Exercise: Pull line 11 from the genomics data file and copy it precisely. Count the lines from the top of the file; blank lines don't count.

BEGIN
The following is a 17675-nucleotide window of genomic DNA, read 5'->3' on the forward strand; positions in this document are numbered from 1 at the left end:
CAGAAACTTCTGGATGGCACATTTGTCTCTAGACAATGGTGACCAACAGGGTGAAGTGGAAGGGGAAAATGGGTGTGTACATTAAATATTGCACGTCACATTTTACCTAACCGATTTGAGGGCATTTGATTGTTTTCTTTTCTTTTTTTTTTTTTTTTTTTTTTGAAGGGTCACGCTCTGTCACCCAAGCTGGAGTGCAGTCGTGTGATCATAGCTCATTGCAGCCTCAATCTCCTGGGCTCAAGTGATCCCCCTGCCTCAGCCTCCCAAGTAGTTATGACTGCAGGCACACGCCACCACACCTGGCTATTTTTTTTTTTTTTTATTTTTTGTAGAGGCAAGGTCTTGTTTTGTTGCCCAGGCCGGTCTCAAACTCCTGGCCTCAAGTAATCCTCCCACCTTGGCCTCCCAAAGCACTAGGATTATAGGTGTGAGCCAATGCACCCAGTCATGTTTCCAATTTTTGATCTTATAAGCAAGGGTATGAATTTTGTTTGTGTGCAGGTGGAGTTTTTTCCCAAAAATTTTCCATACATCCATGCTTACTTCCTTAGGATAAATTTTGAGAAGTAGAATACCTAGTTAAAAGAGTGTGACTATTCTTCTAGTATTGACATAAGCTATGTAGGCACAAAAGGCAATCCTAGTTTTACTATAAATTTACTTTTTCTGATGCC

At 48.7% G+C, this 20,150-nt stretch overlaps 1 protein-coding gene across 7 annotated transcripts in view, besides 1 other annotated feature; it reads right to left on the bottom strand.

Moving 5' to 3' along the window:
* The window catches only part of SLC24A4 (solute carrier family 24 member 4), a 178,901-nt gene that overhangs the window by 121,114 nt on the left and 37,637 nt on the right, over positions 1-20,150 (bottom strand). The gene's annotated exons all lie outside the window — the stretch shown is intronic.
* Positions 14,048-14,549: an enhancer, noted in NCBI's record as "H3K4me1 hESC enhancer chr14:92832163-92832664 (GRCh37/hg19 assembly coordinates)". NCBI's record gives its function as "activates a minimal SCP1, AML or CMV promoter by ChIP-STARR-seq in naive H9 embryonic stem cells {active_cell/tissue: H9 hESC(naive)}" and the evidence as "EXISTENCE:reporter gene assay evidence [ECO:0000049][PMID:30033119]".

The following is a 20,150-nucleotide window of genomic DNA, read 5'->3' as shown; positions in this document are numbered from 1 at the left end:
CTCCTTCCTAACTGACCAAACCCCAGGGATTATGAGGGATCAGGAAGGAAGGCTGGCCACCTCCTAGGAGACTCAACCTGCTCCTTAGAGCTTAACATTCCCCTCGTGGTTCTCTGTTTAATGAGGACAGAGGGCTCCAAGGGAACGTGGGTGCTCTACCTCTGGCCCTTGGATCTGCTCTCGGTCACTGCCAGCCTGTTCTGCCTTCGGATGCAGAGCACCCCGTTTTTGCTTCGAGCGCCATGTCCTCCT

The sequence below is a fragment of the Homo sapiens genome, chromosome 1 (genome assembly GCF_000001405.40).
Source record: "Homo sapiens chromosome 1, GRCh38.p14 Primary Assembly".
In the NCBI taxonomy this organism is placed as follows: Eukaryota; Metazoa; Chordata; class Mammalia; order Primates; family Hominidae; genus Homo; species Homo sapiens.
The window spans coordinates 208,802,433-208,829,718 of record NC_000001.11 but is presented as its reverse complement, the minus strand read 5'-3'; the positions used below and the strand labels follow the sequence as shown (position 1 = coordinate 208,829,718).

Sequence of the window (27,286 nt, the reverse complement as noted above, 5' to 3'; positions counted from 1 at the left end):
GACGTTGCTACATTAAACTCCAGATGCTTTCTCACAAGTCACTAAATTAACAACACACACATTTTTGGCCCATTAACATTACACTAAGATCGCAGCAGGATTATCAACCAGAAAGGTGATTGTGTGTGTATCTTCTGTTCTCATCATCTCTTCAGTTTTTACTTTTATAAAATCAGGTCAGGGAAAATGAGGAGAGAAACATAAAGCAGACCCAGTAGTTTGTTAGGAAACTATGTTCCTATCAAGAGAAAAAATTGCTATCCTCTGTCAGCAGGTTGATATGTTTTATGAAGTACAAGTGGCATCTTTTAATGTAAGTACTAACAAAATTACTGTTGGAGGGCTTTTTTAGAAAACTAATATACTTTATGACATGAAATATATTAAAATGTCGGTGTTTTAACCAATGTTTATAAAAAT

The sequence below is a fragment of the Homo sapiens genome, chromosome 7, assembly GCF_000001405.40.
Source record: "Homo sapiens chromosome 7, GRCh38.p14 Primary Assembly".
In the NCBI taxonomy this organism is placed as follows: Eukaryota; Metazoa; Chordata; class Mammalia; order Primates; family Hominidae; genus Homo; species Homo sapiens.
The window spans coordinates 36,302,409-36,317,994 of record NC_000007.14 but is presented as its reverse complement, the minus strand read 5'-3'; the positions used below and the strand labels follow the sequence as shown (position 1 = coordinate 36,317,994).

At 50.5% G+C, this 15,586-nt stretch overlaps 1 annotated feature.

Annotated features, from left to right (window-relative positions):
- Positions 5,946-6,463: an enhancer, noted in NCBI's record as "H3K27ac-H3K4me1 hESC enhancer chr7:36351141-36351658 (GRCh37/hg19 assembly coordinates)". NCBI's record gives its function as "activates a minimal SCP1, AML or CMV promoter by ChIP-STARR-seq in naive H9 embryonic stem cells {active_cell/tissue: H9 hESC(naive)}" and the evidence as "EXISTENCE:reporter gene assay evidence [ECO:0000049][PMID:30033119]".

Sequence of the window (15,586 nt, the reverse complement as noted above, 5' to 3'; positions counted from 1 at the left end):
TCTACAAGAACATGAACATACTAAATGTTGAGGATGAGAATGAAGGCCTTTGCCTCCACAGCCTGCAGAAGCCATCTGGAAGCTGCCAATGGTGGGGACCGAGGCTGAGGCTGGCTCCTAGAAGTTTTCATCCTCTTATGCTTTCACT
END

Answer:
In the NCBI taxonomy this organism is placed as follows: Eukaryota; Metazoa; Chordata; class Mammalia; order Primates; family Hominidae; genus Homo; species Homo sapiens.